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Elderflower cordial recipe

Pick a good bag full of just opened/opening flowers (30+ flower heads) and rinse them checking them over

I added 2 lemons and no more than 2lbs of sugar

Using a large pan I poured boiled then slightly cooled 3 pints of water over the sugar and added the lemon juice and rind

when colled to just warm I added the flowers if you do it when the water is still too hot the colour is not so great -the flowers brown

I left it over night and into the next day (24 hrs if you can) then strained iot through muslin.

Pour into sterilised bottles

You can also use the woody stems to make a bee hotel around this time of this year (bees are only usually around earlier on and this will provide a haven) The stems hollow out so easily that it is perfect for this.

Bee Hotel instructions

For a simple bee hotel use a large (2 l) plastic bottle bottle with the end trimmed off

hollow out your elder stems (extremely easy)

trim to the same depth as the bottle and pack them in tightly

hang or plce in the sunniest spot protected from the rain.

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Bees and insects pollinate the elder flowers and they swell becoming ripe plump elder berries later in the year

The little red stem attached to these contain cyanide and are what you need to avoid

It is always adisable to cook them first

Elderberry syrup

(you can add spices for flavouring and use honey instead of sugar)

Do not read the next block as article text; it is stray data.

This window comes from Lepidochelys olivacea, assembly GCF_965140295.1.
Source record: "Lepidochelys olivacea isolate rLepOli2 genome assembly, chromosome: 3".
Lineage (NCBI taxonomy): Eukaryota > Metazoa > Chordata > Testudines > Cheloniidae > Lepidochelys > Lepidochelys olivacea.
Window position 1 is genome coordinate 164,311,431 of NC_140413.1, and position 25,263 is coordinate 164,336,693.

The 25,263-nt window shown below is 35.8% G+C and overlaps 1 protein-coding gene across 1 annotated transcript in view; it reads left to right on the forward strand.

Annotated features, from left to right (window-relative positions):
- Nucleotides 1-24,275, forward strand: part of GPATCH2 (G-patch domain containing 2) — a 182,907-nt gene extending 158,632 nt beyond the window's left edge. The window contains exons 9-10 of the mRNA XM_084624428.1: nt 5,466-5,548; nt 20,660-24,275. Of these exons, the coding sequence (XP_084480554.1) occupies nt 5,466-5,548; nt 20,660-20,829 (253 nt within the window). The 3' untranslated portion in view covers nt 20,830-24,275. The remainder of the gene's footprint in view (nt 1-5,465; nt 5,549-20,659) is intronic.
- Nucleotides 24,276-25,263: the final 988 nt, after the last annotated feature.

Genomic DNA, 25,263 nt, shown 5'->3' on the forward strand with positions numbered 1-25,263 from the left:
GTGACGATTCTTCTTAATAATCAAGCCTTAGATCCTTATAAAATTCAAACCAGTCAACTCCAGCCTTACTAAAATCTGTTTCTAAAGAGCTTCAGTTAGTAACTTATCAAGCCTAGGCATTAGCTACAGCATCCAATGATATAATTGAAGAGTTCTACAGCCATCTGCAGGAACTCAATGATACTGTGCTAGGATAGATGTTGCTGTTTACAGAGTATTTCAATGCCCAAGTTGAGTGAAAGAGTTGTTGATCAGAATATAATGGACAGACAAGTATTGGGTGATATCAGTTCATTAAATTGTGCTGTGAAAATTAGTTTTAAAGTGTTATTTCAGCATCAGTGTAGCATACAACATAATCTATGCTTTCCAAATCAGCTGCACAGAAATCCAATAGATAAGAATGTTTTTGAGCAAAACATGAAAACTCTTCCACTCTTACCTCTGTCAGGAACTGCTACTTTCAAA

you will likely need a couple of pounds to last, gather as many as you can

once de stemmed lightly crush with a masher

add around half the volume in water and simmer

mash again

dont boil (you will loose some of the potency and vit C)

strain through muslin or a seive squishing as much juice out as you can

measure and add 250g of brown sugar for every 500ml or an equal amount of honey

simmer gently till dissolved

pour into warm sterilised bottles

add to a hot drink (or hot toddy at the first signs of a cold) or a teaspoon a day

It is nice in sauces with game or drizzled over fruit and yogurt too! 😉

Elderberry tincture

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I have read that freezing the berries is quite effective at getting them off the stem although I havent tried this myself.

To use add a teaspoon to a hot mug of water or orange juice around 4 times a day at the first signs of a cold.

I also dehydrated berries in the dehydrator for use in teas, they are very good, I made some tea with dried elderberry and dried basil flowers that was wonderful (yes I know it sounds odd)

Lastly I have found jelly/jews ear fungi which grows on dead elder

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mmm youre thinking, aren’t you?

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Maybe they are faeries ears that they have outgrown, like baby teeth, and left on the stumps for us.

Incidentally the fungus got its name from ‘judas’ ear’ it is said elder is the tree that Judas escariot hung himself from.

I have made another post about these and a recipe you can find in ‘forage’ They go wonderfully in a mushroom soup or sauce for pasta.

You can also make little whistles though I am unsure myself regarding the toxicity of the wood and children using the whistles *regularly* though you can still make them 😉

Faery whistles

http://www.jonsbushcraft.com/elderwhistle.htm

Next year I aim to make elderflower champagne and a St germain type liqeuer and maybe elderberry wine I intend to have a go at using natural yeasts for fermenting wine.